“Boring” Jameson Locke – Finding Myself in Fiction: The Good

About the series: Finding Myself in Fiction

There were two characters that inspired me to start this series, one of whom I’ve already written about on Eleven-ThirtyEight, about a minor Star Wars character. Around the same time I was writing that piece, I was asked to respond to the critique of Halo’s Jameson Locke as a “boring” character.

“What do you say to the arguments that Locke is boring because he’s extremely ‘by-the-books’ with no distinguishable opinion of his own, and because he’s so good natured – there’s no weakness of his to develop from and therefore no ground for the audience to attach to him?”

My usual response would be to start quoting canon, pointing out the places that Halo’s storytelling gives him depth. But in the end, my response turned wholly personal, an exploration of what Jameson Locke meant to me.

As such, it only seemed fitting that my first true post in the series Finding Myself in Fiction: The Good, the Ugly, and the Divine would fall to Jameson Locke.

Modern parables do exist. And here is why Halo’s Jameson Locke is one of mine:

There’s this fantastic blog post about how a young girl related moreso to Bagheera in the 1967 Jungle Book than Baloo or Mowgli, because Bagheera was a rule-follower. A voice of reason. Dependable. Sensible. Not the “fun” stress machine that was Baloo who nearly got Mowgli killed a number of times due to his lackadaisical attitude.

I didn’t write that blog post, but I feel it in my bones.

I am a very “by-the-book” sort of person. I don’t let the “book” dictate every inch of my day, but it helps give me guidance. Whether that’s policies at work or the values of my faith and the word of my God, these things help give me perspective on the world and understand what’s happening around me. From that perspective, I can make better decisions, including how I do my duties, how to push my boundaries, where to draw my boundaries, how I treat people. The book gives me a structure on which I can grow to be a better me, like a stake that holds up a sapling.

Due to my “by the book” nature, I’ve had some people treat me as if I don’t have my own opinion, especially when it comes to my faith.  As if I’m just following what my parents raised me to follow and repeating what’s told to me on Sunday. As if I’m not critically thinking through what these “rules” or “guidelines” mean.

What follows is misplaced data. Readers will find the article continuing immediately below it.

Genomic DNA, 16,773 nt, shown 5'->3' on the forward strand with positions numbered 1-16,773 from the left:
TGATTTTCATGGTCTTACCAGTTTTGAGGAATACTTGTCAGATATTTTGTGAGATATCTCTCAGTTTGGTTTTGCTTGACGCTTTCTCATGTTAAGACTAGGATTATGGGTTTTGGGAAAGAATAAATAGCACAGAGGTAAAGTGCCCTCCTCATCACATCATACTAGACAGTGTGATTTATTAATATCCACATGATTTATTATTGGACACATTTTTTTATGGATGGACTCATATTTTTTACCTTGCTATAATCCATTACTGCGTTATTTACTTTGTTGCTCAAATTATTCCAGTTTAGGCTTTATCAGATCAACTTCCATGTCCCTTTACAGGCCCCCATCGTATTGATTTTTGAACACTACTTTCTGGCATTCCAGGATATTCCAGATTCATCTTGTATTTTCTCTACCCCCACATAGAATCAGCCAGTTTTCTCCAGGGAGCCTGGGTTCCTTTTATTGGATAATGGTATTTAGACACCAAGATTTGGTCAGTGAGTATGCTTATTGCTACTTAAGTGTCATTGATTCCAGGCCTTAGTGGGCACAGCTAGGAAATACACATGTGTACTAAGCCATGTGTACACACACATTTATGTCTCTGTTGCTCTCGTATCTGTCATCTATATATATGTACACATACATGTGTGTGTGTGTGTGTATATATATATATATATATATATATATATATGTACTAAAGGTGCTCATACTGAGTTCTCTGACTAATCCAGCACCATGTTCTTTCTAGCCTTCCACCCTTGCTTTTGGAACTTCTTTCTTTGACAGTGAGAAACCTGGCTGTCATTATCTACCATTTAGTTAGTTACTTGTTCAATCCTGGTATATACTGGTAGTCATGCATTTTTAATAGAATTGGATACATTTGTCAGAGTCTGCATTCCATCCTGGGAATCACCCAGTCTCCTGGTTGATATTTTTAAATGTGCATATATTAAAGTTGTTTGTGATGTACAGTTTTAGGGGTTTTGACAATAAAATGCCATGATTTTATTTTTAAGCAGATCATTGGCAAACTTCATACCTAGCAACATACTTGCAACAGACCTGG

Yeah, you can go ask a few specific pastors if I was content to just sit and listen. Or go ask that bible study where I dropped multiple f-bombs at due to a heated discussion (it’s a lot less funny with context, so let’s leave it at that). Or heck, even ask the Big Man himself whether or not I have a habit of screaming dramatically at Him on beaches in the dead of night. Wrestling with God and my own limited viewpoint is key to my faith. A big part of why I trust Him is because He lets me argue and question and seek out the answers.

Y’see, when I look at characters like Bagheera, Obi-Wan, and yes, Jameson Locke, I don’t just see blank rule-followers. I see people who have dedicated themselves to a specific code, a specific worldview, and are willing to lay everything on the line for it.

And they’re willing to look critically at it.

Locke especially has this. Throughout Nightfall, we see him defy ONI stereotypes while still working within their system. We see him reject certain mindsets (especially that “UNSC-first” mindset, if you will) while still using the system to work towards what is right. He uses his authority in a corrupt organization to bring justice to a situation. In Halo 5, we learn that he backed down from his original plan to assassinate Thel ‘Vadam, a former genocidal warlord, because he was, again, looking critically at the world around him and noticing changes.

Locke choosing to work within the rules (mostly) and still be a driving force means something to me. It’s a demonstration that I am not hindered by the codes I’ve chosen to define my life. That’s important to me.

And as for the good-natured…

Same thing. That means something to me. A good-natured hero is important to me.

Because I’m not edgy. I’m bad at razzing people, except those who know me really well (and even then sometimes it really takes some doing on my part), because I don’t want to hurt them. Even by accident. I apologize for being “snippy” with coworkers, but apparently I hide my frustrations so good in attempts to not take it out on them that they often look at me, bewildered and confused, because to them, I’m not acting snippy. I want people to know that they’re valued, that they have intrinsic worth.

“Kind” is the greatest compliment I can give someone, including myself. “Unkind” is the harshest criticism.

Good-natured characters are important to me. Characters like Locke are a demonstration that victory can be achieved through respect, through preserving or honoring the dignity of those around you.

So for me, being “by the book” and good-natured is exactly what grounds Locke as a character for me. That’s exactly why I attach to him. I can see myself in him. Moreso than any other Halo character, even Thel ‘Vadam (my favorite fictional character ever) or Olympia Vale (a brown-haired Sangheili fangirl).

That which Locke represents is very personal to me.

And if people think those are bland and boring traits, well then, I guess I am bland and boring too. I’m not too upset by this. After all, I’m in some good company.

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